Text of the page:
In Europe, Italian organised crime takes different forms – Camorra, Cosa Nostra, ‘Ndrangheta, while other criminal organisations from the Balkans (Albania and Serbia), Russia, and Georgia jostle for power. They are all involved in the trafficking that European states are combatting with varying degrees of determination, sometimes with limited means and uncertain results.
In recent years, the land known as the Old Continent has become familiar with a new form of mafia: the Nigerian cults, currently very active in Italy and France, particularly in the fields of human trafficking, prostitution, drugs, and cybercrime.
Taboo in Nigeria
Originally, the cults had nothing to do with any criminal organisation and the violence that accompanies it. “They were created in 1952, on the campuses of certain universities in Southern Nigeria,” says Joan Tilouine, co-author of Mafia Africa. It was a confraternity of students with a certain level of education, a sort of intellectual elite.
“Cults were, and still are, officially banned in Nigeria. The authorities did not look favourably on the emergence of this movement, because they saw it as a potential counter-power, but they have learned to use them to serve their own interests. It remains a taboo subject in the country, while the cults have spread to all levels of society, even the most powerful,” says Tilouine.
From the campus to the streets of Benin City
Today, cultists are hardly recruited from the universities, but rather from the streets of Benin City, the capital of Edo State in the south of the country, where the top two originate. Some of their members are politicians, businessmen, senior civil servants, and even Afropop stars.
“Not all cultists advocate violence, on the contrary. Some of the intellectuals are trying to keep the original dimension of the cults alive, but it is increasingly difficult,” she says.
Benin City-based Maphite and Black Axe cultist confraternities were born on campus. Célia Lebur and Joan Tilouine conducted their investigation in this city, which is representative of Nigeria, a huge country riddled with inequality.
Some of the leaders of the cults live in an upscale part of the city, not far from the poorest areas, where the underlings are recruited.
“In Benin City, investigating was more difficult than in Marseille or Italy. We had to find people who were willing to talk to and accompany us into dangerous neighbourhoods where two European journalists could easily be spotted,” says Tilouine.
Although the cults are purely Nigerian – “there is no comparable confraternity elsewhere in Africa”, says the journalist – they have expanded their reach, first on the continent, particularly in the Gulf of Guinea and the Ivory Coast, then in Europe, and even in Japan and Brazil, where the cultists have managed to establish “professional” relations with the yakuza and the Brazilian cartels. They have done the same in Italy, notably in Palermo, where their members sometimes work for the local mafia.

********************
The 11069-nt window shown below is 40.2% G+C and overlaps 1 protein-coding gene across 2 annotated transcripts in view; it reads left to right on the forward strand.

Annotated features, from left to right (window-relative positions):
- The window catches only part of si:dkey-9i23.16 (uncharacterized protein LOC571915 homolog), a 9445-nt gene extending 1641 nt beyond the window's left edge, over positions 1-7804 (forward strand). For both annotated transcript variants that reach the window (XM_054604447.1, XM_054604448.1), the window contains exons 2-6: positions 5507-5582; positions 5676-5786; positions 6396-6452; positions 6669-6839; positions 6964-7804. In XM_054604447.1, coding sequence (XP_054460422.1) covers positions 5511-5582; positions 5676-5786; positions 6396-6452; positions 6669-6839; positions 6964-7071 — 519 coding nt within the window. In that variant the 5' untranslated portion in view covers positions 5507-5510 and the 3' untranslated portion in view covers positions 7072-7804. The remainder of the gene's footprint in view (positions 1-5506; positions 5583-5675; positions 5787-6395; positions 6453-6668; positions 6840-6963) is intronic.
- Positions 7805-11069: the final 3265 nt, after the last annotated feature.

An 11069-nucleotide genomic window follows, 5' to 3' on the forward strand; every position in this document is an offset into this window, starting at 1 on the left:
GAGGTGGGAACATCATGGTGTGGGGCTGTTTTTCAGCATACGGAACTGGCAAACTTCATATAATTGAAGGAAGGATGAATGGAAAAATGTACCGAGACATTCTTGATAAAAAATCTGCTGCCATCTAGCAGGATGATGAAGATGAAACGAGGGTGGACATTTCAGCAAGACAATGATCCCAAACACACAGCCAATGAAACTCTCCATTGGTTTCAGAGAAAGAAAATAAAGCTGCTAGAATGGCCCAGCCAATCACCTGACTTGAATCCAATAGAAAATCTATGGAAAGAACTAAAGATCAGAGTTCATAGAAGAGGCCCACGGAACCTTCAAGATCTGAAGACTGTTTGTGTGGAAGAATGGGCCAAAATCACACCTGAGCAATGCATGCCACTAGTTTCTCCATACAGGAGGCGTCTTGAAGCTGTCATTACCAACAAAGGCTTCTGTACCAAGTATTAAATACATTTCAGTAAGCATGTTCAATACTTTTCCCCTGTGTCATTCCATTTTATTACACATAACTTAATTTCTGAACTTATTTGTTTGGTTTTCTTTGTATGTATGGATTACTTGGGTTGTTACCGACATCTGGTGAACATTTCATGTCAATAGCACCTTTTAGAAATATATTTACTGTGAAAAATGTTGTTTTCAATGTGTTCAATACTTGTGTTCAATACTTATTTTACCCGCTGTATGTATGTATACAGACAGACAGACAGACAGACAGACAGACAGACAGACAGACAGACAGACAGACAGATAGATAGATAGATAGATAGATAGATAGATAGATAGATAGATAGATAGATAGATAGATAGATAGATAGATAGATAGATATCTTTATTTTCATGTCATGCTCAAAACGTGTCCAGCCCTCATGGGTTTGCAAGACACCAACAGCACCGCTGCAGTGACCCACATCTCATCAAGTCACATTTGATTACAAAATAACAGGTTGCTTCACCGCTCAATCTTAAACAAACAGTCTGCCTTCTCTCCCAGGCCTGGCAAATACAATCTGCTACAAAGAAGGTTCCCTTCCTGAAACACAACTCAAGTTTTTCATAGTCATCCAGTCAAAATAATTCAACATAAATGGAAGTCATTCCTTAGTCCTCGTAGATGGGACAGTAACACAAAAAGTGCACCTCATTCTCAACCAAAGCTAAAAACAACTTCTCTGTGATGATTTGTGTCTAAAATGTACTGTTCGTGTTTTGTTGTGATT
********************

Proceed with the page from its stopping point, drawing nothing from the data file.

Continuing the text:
In Marseille, violence is not a problem
Cohabitation with local traffickers, which the Nigerian gangs hardly fear, is proving to be conflictual, even if the latter do not seem to be able to compete with the former, especially in the drug trade.
These mafia organisations are also characterised by their violence, which mostly affects Nigerians. The settling of scores between rival cults is frequent, and not only in the underbelly of Benin City when night falls.
In Marseille too, Vikings, Eiye and Black Axe, three of these criminal groups, do not hesitate to physically confront each other in the street. However, more seriously, they use violence against some of their compatriots, whom they bring from Nigeria, via Niger or Libya, in inhumane conditions.
It will not stop. On the contrary, especially with the migration route.
Women who are forced to prostitute themselves on the migratory route as well as in Europe, are particularly affected. Marseille is the French city where the cults are the most established and the most active and have been for the past 15 years.
Some Nigerian women, victims of violence by cultists, have dared to break the silence by approaching social services, or even by lodging a complaint, and have attracted the attention of the police and the media.
For Tilouine, the cult phenomenon is bound to grow and flourish.
“It will not stop. On the contrary, especially with the migration route. European states are doing what they can to fight against these not always well organised structures, some of whose members are uncontrollable. There are disagreements between leaders about the methods, which are sometimes considered too violent.”
Nigeria was known in Europe for its national football team, its oil, and its Afropop. Now, it will be known for its mafia.
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